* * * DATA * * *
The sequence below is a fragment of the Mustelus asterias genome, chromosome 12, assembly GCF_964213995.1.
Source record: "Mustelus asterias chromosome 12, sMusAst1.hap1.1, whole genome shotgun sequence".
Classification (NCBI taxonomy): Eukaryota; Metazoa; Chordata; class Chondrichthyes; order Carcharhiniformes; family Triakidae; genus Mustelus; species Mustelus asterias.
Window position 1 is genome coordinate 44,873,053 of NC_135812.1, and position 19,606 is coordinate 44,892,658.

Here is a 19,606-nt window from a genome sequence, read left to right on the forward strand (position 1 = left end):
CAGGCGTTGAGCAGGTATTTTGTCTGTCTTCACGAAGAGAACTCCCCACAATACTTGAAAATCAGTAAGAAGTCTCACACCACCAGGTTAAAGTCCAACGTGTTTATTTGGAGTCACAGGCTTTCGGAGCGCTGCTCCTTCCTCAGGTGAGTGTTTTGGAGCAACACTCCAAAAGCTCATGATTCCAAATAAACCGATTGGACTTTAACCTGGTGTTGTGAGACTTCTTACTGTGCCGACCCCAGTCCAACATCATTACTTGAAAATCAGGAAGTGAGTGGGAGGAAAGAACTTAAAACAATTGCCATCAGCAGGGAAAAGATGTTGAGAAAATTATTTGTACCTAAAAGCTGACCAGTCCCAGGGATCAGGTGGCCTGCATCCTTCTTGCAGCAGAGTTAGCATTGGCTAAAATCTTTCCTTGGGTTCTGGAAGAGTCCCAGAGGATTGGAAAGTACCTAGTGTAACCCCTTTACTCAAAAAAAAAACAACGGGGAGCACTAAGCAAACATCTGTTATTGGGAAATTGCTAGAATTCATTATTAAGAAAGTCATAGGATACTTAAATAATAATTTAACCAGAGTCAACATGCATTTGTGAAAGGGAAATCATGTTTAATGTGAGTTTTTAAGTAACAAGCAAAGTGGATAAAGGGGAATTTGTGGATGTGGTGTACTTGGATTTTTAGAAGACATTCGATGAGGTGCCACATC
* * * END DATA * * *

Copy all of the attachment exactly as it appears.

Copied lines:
The sequence below is a fragment of the Mustelus asterias genome, chromosome 12, assembly GCF_964213995.1.
Source record: "Mustelus asterias chromosome 12, sMusAst1.hap1.1, whole genome shotgun sequence".
Classification (NCBI taxonomy): Eukaryota; Metazoa; Chordata; class Chondrichthyes; order Carcharhiniformes; family Triakidae; genus Mustelus; species Mustelus asterias.
Window position 1 is genome coordinate 44,873,053 of NC_135812.1, and position 19,606 is coordinate 44,892,658.

Here is a 19,606-nt window from a genome sequence, read left to right on the forward strand (position 1 = left end):
CAGGCGTTGAGCAGGTATTTTGTCTGTCTTCACGAAGAGAACTCCCCACAATACTTGAAAATCAGTAAGAAGTCTCACACCACCAGGTTAAAGTCCAACGTGTTTATTTGGAGTCACAGGCTTTCGGAGCGCTGCTCCTTCCTCAGGTGAGTGTTTTGGAGCAACACTCCAAAAGCTCATGATTCCAAATAAACCGATTGGACTTTAACCTGGTGTTGTGAGACTTCTTACTGTGCCGACCCCAGTCCAACATCATTACTTGAAAATCAGGAAGTGAGTGGGAGGAAAGAACTTAAAACAATTGCCATCAGCAGGGAAAAGATGTTGAGAAAATTATTTGTACCTAAAAGCTGACCAGTCCCAGGGATCAGGTGGCCTGCATCCTTCTTGCAGCAGAGTTAGCATTGGCTAAAATCTTTCCTTGGGTTCTGGAAGAGTCCCAGAGGATTGGAAAGTACCTAGTGTAACCCCTTTACTCAAAAAAAAAACAACGGGGAGCACTAAGCAAACATCTGTTATTGGGAAATTGCTAGAATTCATTATTAAGAAAGTCATAGGATACTTAAATAATAATTTAACCAGAGTCAACATGCATTTGTGAAAGGGAAATCATGTTTAATGTGAGTTTTTAAGTAACAAGCAAAGTGGATAAAGGGGAATTTGTGGATGTGGTGTACTTGGATTTTTAGAAGACATTCGATGAGGTGCCACATC